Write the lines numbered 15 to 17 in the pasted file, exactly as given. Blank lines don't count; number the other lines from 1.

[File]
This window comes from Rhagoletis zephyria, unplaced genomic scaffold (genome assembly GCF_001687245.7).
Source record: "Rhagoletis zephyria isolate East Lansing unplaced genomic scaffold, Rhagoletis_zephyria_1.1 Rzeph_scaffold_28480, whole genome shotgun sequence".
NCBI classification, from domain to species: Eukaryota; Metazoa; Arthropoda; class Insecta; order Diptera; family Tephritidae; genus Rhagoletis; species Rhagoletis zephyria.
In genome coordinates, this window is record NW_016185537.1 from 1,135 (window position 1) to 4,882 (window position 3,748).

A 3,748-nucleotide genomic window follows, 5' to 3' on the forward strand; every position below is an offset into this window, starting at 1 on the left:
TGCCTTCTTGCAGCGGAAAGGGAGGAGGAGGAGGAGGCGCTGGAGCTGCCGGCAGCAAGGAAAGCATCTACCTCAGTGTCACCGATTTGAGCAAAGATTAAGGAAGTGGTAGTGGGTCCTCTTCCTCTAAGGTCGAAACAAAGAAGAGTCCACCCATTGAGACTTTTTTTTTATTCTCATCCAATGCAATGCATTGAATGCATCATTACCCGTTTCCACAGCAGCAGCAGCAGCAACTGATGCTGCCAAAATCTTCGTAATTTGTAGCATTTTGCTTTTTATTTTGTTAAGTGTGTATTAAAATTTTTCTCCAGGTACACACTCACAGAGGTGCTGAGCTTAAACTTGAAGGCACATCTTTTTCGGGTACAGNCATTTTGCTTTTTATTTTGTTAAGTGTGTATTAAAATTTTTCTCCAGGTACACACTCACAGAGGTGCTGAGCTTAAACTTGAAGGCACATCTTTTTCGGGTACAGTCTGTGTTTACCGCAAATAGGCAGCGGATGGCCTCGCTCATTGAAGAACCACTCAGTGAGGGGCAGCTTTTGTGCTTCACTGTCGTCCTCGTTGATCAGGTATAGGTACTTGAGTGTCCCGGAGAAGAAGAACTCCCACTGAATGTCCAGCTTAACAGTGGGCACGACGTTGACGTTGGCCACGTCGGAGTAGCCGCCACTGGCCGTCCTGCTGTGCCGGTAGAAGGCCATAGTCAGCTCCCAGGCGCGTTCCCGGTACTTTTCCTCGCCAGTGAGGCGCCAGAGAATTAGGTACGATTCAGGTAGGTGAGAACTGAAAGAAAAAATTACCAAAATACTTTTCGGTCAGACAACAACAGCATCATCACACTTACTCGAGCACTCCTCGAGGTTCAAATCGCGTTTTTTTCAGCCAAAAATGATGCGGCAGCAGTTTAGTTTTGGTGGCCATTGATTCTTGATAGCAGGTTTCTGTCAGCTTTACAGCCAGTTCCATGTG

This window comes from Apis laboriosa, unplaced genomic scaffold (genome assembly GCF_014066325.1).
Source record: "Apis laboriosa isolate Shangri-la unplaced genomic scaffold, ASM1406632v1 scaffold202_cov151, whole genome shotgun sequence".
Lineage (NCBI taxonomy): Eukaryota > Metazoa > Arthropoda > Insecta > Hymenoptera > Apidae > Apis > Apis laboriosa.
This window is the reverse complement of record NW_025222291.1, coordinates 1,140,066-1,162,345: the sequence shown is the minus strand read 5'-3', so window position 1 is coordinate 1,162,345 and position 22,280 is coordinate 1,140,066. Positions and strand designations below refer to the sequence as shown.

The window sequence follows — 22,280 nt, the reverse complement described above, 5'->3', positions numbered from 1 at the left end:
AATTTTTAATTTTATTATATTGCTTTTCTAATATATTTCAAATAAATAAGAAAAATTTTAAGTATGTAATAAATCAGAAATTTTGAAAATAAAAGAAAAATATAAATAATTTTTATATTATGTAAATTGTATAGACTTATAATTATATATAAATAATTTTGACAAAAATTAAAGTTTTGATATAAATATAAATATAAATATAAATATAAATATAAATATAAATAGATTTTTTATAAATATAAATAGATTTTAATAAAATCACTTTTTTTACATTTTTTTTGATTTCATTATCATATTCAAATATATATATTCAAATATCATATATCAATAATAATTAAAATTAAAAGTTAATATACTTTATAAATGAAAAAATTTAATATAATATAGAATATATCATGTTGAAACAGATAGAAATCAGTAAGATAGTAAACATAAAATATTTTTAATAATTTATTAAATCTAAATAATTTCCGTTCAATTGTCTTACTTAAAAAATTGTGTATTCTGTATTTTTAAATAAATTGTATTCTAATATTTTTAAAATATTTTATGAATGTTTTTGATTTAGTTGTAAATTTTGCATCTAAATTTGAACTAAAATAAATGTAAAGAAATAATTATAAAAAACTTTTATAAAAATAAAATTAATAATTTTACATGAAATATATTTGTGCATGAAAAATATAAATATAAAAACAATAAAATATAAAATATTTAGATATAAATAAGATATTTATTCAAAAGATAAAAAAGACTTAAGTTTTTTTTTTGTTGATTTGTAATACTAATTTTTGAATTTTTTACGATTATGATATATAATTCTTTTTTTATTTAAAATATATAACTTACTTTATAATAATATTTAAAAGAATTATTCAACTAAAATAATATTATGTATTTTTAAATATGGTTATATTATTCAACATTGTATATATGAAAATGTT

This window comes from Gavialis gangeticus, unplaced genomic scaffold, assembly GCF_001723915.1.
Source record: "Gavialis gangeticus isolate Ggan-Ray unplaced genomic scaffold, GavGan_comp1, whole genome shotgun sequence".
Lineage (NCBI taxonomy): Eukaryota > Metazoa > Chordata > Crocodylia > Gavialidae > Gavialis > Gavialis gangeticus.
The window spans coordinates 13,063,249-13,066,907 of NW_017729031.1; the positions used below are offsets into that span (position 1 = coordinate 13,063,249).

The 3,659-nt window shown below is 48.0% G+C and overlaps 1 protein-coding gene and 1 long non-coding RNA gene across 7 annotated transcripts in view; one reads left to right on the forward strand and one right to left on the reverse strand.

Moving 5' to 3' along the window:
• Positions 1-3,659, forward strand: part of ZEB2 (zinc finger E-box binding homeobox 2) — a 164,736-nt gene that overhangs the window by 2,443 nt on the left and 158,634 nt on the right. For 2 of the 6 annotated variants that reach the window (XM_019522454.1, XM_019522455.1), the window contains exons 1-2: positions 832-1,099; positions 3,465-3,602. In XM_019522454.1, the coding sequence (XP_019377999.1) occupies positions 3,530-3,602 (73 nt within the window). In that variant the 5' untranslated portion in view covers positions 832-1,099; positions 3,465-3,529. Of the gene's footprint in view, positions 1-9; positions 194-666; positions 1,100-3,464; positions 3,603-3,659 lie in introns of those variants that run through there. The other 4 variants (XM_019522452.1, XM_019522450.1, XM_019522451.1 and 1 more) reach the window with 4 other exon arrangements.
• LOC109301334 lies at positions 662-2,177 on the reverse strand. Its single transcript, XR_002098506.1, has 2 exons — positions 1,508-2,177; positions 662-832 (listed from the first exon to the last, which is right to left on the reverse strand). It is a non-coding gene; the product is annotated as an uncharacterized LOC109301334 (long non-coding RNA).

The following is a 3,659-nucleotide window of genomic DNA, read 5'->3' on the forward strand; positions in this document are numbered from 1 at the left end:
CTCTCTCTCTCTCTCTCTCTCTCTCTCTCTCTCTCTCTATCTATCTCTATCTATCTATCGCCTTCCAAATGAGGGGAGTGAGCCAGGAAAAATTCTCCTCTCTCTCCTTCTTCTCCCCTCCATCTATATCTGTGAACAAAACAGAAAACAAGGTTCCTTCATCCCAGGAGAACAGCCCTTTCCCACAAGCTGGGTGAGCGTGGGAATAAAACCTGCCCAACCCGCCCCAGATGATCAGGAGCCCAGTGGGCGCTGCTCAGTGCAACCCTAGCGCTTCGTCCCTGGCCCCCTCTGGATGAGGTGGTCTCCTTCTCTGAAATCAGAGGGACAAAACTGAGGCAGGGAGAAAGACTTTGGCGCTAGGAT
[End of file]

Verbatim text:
Lineage (NCBI taxonomy): Eukaryota > Metazoa > Chordata > Crocodylia > Gavialidae > Gavialis > Gavialis gangeticus.
The window spans coordinates 13,063,249-13,066,907 of NW_017729031.1; the positions used below are offsets into that span (position 1 = coordinate 13,063,249).

The 3,659-nt window shown below is 48.0% G+C and overlaps 1 protein-coding gene and 1 long non-coding RNA gene across 7 annotated transcripts in view; one reads left to right on the forward strand and one right to left on the reverse strand.